Data allows better decision making
One important thing the Covid-19 experience has taught us so far is the value of data. A lot of figures get thrown around daily but the important ones are the percentages – what percentage of the population has it; what percentage recover from it; what percentage die from it; and what is the R-value – the effective reproduction rate, or the number of people a positive case infects? The rest is just white noise and numbers used to push a particular agenda.
At the Road Transport Forum (RTF), we believe good policy and law is developed from the best data – as granular as you can get it, and thoroughly analysed. That’s not just numbers, but what the numbers mean, what patterns of behaviour are behind the numbers, and what behaviour can be influenced and changed.
Unfortunately, in the road safety space in New Zealand, we don’t believe decision making is data or fact driven. The data isn’t granular enough for a start. When we go to look at truck accident rates, we find categorisation includes other vehicle clusters, such as camper vans, so we don’t get an accurate picture.
The current Government obsesses over reducing speed, but we believe that’s a once over lightly approach and in fact, road design and engineering, and driver behaviour are the biggest contributors to road accidents.
We need an accurate picture so we can see where we need to improve safety and change culture.
This week, Success Formula and the RTF hosted a trans-Tasman webinar to present the findings of the Australian NTI’s 2020 National Truck Accident Research Centre Accident Investigation Report. This is an excellent report and it is inspiring to see how road freight transport in Australia has been able to improve its safety performance over time against comparable economies with the use of incredibly detailed data.
My co-hosts from NTI, Adam Gibson, Transport & Logistics Engineer and author of the report, and Chris Hogarty, Chief Sustainability Officer, believe there is scope for New Zealand to do better when it comes to truck road safety. New Zealand has a three-times higher long-term trend of truck occupant deaths/year than Australia.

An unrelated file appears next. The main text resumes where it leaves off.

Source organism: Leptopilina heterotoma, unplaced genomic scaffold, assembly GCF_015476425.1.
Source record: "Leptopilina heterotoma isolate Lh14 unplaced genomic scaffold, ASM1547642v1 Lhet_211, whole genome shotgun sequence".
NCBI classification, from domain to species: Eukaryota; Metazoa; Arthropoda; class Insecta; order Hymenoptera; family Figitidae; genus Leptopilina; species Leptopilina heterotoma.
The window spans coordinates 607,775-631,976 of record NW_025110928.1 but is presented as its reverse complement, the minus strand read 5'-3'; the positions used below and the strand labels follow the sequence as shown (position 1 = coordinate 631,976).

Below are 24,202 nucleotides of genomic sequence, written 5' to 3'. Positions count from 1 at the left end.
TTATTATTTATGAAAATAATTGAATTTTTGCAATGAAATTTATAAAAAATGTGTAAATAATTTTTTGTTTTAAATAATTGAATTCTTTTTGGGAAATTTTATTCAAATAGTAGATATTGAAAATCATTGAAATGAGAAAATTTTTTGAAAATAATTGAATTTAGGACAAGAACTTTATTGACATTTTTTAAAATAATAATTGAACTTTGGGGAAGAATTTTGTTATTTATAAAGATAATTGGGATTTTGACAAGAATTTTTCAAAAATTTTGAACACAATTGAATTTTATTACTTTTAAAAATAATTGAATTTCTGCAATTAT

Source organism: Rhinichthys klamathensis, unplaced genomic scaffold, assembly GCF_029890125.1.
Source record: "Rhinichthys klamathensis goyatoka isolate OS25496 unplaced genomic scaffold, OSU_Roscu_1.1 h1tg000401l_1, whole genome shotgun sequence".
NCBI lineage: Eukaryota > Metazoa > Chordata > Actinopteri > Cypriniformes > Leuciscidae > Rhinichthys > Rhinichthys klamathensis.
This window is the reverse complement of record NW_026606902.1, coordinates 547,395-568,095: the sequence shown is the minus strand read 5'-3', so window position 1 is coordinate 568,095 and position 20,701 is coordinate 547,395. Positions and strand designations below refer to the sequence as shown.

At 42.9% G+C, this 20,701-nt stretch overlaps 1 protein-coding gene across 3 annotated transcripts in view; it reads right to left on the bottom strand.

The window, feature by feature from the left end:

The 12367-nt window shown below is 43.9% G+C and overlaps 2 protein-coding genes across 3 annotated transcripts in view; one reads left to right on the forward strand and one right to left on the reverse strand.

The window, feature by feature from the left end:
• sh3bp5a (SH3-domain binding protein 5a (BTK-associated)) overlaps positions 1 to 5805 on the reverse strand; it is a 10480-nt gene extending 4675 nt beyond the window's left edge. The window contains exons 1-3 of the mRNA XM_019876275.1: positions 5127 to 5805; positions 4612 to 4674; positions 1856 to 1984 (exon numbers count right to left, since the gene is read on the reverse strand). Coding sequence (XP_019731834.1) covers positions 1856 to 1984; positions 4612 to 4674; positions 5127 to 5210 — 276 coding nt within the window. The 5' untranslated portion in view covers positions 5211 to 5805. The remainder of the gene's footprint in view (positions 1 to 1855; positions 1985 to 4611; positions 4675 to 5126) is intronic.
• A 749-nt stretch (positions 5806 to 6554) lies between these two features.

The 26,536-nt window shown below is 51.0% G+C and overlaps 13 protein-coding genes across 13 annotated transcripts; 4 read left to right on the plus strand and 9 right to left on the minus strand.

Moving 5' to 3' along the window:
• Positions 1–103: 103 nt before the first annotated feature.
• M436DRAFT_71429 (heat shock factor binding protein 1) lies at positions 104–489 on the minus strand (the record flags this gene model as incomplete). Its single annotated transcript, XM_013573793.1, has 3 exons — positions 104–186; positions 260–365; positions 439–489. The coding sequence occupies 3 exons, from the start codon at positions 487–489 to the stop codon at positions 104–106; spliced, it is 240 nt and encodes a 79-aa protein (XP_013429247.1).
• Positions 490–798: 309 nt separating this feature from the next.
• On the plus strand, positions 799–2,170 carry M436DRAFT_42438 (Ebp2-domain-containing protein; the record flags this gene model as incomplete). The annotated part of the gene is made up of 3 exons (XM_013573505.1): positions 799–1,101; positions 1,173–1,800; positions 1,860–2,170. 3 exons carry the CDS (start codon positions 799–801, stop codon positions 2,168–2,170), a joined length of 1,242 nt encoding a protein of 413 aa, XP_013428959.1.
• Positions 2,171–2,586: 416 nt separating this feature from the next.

From this engagement with our friends across the Tasman, we can see that insurers have the best data, because they are always measuring risk. We would love to see similar data available in New Zealand and I’d like to call on New Zealand insurance companies to help with that. New Zealand Government data just doesn’t measure up.
In the Australian report, the data is incredibly detailed, down to the day of the week and time of day accidents involving trucks occur. For example, in Australia, one in five (21.1%) of truck driver deaths occurred between midnight and 6am. This time period accounts for only 13.5% of truck movements which equates to a 55% higher risk of a truck driver dying between midnight and 6am than the daily average. This kind of data allows operators to think about parking up trucks between 10pm and 4am, unless they really need to be on the road for a delivery within that timeframe.
It also shows us that in 80 percent of all serious crashes involving cars and trucks, the car driver was at fault.
The biggest challenge ahead they see is driver distraction, often from mobile devices. The research found that the number of truck driver deaths caused by distraction more than doubled in the past two years and that 82 percent of the crashes involving truck drivers aged 25 years and under were caused by distraction.
The data may not always show us what we want to see, but it gives us a chance to better influence the causes of road accidents and deaths.
In New Zealand, reducing speed on open roads will not change road safety outcomes. It’s a knee-jerk reaction to a poorly analysed problem.
The RTF would like to have accurate data to shape the way we build skills and competency in drivers to make them safer on the road, and to enable the Government to better understand road safety.
Trucks transport 93% of the total tonnes of freight moved in New Zealand and that is only going to increase as the country embarks on stimulating economic growth post Covid-19, with more exports and big infrastructure projects. Trucks are important to this country’s future prosperity, so it is worth some time and effort to improve safety outcomes for both truck drivers, and all those they share the road with.
– Nick Leggett, CEO, Road Transport Forum